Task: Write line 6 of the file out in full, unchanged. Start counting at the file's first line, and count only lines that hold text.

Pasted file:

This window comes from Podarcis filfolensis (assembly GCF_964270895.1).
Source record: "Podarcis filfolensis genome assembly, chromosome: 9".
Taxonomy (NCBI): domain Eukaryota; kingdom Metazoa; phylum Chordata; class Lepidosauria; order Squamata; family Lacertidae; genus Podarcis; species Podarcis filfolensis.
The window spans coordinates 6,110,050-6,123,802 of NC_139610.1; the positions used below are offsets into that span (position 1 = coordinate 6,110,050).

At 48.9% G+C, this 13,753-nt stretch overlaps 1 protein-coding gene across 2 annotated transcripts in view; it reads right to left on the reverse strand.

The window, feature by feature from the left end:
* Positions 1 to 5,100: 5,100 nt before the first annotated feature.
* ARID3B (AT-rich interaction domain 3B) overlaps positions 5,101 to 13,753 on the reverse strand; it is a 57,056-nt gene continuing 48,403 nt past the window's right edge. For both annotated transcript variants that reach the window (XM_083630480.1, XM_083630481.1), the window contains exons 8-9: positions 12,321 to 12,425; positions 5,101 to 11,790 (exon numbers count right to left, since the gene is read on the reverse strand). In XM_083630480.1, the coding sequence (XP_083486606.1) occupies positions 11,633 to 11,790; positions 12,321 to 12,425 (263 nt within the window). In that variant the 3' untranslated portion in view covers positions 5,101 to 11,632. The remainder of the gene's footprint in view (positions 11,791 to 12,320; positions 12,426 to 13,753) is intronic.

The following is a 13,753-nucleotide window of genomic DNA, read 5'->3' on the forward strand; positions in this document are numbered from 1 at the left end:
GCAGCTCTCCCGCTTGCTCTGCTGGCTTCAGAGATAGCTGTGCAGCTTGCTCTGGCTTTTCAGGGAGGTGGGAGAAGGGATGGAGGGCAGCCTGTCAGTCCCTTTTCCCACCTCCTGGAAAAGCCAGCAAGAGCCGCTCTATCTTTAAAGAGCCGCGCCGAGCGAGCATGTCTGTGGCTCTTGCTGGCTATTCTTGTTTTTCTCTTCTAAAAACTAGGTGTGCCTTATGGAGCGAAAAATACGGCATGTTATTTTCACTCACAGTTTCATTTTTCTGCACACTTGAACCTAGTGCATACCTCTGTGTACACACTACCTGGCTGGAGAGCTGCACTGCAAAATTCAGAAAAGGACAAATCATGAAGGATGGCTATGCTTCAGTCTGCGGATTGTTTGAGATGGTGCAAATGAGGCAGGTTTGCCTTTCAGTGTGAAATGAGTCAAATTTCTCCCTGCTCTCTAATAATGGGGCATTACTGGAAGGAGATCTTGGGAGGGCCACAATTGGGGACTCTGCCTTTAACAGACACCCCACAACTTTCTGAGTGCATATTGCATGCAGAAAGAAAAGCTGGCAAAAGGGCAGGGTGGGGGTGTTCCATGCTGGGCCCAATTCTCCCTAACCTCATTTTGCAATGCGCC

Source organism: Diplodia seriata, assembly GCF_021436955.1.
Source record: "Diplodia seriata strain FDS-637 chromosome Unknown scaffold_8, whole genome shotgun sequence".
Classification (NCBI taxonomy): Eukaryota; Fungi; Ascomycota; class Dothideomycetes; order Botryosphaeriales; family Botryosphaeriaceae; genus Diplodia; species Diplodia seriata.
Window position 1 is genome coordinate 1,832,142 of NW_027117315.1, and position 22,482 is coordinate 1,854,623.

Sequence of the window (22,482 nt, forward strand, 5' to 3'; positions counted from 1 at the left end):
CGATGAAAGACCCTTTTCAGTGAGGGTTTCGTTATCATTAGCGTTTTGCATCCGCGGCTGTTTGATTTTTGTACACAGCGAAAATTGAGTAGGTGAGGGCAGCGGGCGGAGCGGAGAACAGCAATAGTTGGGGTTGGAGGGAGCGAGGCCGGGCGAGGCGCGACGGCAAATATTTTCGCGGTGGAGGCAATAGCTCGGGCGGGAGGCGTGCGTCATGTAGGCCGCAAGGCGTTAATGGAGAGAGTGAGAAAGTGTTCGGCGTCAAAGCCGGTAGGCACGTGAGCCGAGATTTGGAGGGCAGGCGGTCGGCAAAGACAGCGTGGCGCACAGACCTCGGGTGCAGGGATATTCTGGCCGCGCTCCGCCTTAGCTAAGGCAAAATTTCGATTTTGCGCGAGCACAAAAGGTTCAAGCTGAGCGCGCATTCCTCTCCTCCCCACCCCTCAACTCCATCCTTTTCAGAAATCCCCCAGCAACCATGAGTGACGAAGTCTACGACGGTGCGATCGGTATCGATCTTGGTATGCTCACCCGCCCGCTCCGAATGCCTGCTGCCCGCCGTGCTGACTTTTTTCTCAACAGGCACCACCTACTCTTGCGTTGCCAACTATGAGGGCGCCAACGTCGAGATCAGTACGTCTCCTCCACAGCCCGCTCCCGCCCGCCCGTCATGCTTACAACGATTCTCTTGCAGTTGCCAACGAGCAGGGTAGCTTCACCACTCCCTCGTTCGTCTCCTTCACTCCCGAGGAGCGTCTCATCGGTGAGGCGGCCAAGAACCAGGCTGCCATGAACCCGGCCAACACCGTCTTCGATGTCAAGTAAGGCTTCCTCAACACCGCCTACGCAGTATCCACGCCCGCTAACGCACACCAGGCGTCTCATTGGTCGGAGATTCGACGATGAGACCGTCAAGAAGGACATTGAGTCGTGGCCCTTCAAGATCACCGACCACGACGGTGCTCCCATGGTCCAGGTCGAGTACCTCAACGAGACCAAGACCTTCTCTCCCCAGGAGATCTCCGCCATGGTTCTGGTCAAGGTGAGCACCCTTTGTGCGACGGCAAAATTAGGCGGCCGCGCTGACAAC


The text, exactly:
The window, feature by feature from the left end: